John Straayer’s legacy at Colorado State University
Just like the Oval, or students painting the Aggie ‘A’ at the beginning of the fall semester, Dr. John Straayer has been a staple of the Colorado State University experience for the last five decades. Whether in the classrooms of the political science department, or the halls of the State Capitol, Straayer’s passion for public service and shared governance has shaped multiple-generations of civic leaders across the state.
Straayer grew up in Michigan, studied political science and government, and holds degrees from Western Michigan University (B.A. ’63, M.A. ’64) and the University of Arizona (Ph.D. ’67). He began teaching at CSU in 1967, served as department chair for 15 years, and has overseen the Legislative Internship Program at the State Capitol since 1980. Straayer has also written extensively on Colorado and American politics, with a focus on state and local politics, and his book The Colorado General Assembly is a must-read for anyone interested in legislative governance.
The Legislative Internship Program: providing professional opportunities for students interested in civic leadership
Not only have more than 1,000 CSU students gone through the Legislative Internship Program at the State Capitol, working directly with elected officials under Straayer’s tutelage, but Straayer has also personally driven those students in a van from Fort Collins to Denver twice a week during the legislative session for the last 37 years. Former students who have gone on to leadership positions in government and public affairs have described the internship and experiential learning opportunity as “impactful,” “transformative,” and “the most meaningful part of [their] time at CSU.”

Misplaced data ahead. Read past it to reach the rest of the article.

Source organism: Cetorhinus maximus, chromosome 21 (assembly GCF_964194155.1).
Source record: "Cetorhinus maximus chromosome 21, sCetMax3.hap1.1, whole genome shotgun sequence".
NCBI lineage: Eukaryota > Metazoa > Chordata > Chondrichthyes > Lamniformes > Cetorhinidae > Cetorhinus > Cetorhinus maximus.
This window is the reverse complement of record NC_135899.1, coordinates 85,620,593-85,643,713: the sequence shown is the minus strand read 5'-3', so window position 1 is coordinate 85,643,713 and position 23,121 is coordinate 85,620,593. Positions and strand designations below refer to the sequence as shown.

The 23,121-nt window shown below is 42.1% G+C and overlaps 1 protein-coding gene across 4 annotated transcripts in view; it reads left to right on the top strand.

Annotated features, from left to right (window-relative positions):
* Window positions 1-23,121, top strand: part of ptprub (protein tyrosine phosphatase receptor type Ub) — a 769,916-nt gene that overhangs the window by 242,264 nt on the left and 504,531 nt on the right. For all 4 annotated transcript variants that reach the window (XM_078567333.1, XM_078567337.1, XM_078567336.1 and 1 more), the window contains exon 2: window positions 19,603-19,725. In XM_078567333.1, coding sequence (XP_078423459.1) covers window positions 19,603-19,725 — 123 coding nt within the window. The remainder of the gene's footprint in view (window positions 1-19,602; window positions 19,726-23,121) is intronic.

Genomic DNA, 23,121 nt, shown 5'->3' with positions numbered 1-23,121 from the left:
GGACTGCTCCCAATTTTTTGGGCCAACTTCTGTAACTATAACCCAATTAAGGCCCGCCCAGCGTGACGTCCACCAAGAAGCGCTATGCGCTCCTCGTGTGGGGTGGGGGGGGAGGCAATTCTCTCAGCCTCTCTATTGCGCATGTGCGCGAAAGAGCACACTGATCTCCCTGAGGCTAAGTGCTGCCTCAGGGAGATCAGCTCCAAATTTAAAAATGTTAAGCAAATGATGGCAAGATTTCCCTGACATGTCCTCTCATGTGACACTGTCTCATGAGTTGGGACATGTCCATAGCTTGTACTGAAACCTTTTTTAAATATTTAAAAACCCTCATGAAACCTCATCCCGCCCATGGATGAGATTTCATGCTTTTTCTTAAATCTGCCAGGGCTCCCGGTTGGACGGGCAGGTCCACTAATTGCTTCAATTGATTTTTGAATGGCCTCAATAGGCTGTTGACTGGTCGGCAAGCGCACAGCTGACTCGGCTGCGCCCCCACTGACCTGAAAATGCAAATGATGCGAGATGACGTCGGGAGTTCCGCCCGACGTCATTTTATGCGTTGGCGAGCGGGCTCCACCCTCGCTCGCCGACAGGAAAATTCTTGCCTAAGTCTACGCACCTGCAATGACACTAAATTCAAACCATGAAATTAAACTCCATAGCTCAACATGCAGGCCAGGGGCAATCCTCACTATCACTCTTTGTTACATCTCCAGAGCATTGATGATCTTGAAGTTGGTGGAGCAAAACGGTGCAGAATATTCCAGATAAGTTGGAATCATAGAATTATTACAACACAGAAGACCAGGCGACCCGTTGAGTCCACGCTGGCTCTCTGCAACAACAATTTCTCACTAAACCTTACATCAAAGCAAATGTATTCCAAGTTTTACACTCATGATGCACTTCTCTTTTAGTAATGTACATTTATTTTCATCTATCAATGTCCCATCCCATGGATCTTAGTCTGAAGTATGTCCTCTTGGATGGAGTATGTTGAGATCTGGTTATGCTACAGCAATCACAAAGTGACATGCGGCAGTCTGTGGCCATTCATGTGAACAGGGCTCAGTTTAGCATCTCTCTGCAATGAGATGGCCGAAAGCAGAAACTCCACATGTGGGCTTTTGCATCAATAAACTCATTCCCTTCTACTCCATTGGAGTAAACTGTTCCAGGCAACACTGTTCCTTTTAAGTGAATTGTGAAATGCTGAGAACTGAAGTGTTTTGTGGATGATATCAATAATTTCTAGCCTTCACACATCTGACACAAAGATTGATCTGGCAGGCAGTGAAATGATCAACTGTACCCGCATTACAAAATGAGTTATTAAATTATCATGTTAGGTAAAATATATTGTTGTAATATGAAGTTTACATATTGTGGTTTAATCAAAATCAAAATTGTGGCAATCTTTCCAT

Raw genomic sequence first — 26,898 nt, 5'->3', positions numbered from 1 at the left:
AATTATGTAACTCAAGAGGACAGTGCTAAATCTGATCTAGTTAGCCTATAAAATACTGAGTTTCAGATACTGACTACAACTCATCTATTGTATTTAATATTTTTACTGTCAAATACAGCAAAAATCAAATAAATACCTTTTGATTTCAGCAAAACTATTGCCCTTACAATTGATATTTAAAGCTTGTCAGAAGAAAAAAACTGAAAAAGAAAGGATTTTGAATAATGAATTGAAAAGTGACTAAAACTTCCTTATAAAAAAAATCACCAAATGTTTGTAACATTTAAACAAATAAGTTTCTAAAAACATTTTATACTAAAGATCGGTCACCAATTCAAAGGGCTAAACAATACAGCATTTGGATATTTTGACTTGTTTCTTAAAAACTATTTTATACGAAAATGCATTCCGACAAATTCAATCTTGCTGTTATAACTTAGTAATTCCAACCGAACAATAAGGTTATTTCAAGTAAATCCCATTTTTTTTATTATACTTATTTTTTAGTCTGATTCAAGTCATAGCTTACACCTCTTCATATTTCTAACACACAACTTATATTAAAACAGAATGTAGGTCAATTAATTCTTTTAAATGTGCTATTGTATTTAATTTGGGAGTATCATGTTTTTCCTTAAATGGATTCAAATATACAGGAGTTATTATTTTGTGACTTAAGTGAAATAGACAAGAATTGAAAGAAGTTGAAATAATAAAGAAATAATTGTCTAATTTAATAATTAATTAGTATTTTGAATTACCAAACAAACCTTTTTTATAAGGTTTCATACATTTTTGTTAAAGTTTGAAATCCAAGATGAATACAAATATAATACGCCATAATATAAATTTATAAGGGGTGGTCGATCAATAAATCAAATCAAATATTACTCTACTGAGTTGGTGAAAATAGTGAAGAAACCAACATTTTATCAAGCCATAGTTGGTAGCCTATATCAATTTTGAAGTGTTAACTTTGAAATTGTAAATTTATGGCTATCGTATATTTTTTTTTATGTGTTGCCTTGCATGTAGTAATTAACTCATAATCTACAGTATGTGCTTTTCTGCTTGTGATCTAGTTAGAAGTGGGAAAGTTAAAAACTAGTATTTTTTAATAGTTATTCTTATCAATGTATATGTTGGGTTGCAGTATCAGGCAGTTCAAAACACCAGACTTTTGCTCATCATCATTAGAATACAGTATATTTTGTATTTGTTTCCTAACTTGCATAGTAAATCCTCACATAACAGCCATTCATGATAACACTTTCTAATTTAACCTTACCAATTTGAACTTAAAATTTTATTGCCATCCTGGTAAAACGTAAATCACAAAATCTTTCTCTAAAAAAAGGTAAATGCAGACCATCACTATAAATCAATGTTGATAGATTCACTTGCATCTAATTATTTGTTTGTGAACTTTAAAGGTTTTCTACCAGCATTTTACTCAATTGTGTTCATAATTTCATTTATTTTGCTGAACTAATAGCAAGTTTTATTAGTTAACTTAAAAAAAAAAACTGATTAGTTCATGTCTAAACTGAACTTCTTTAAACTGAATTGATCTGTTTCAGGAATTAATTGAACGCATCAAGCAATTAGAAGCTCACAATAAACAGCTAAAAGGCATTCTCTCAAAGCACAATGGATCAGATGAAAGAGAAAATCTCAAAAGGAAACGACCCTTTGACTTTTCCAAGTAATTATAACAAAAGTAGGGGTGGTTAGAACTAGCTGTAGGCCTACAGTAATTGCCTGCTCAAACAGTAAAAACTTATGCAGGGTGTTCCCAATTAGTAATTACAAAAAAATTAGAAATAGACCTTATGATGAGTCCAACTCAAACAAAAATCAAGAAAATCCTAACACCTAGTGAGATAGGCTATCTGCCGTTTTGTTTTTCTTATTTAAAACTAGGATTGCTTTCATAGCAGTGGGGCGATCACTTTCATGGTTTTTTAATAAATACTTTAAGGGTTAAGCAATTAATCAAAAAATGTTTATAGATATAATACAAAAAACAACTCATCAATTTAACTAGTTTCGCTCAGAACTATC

Former Speaker of the Colorado House of Representatives Russell George described the anticipation he felt working with Straayer and his students each spring. “I knew I was getting a top student, carefully taught and screened by John himself, to be a worker, a discreet aide, and a willing observer and learner. What I found years later was that John was also giving me an early introduction to a few of Colorado’s remarkable future citizens and leaders.” Straayer describes the internship (and his “kids” as he warmly describes the interns) as his proudest achievement in five decades of teaching. He leaves a legacy of developing and guiding students with a passion for public service leadership, a fitting compliment to the emphasis of service and impact of Colorado State University and its land-grant mission. After all, as Straayer himself says, “we don’t have a state or nation without dedicated civic leaders.”
A New Center Emerges: connecting public sector partners with students and faculty
Moving forward, the Department of Political Science, the College of Liberal Arts, and the University intend to honor Straayer’s legacy and
commitment by developing a new center dedicated to civic leadership. The Straayer Center for Public Service Leadership will connect students to public-service internships, support applied research on policy and governance linking the University to practitioners in the field, and facilitate thought leadership on public issues by partnering with community partners.
The first step toward the formation of the new center was the hiring of Sam Houghteling in February of 2017, who brings almost a decade of program development experience, most recently with the City of Fort Collins. Houghteling describes his primary initial focus as “developing high-impact programs around student experience and professional development.” This includes expanding internships and connections to local governments, building on the work of Straayer’s colleague, Dr. Susan Opp; continuing to support students interested in the legislative internship, now run by Dr. Robert Duffy; and the development of a D.C. semester program for students interested in politics and governance at the federal level. “The response to the Straayer Center with our students and various partners has been extremely supportive. We look forward to building collaborative partnerships and programs that add value to our students, University, and communities across the state,” says Houghteling.
Here’s how alumni can get involved:
- Volunteer to speak with a class
- Serve as an advisor/fiscal supporter of the Straayer Center
- Provide financial support to one of our student scholarships
- Provide an internship or professional development opportunity through your organization
- Contact the Straayer Center at: email@example.com or (970) 219-4656
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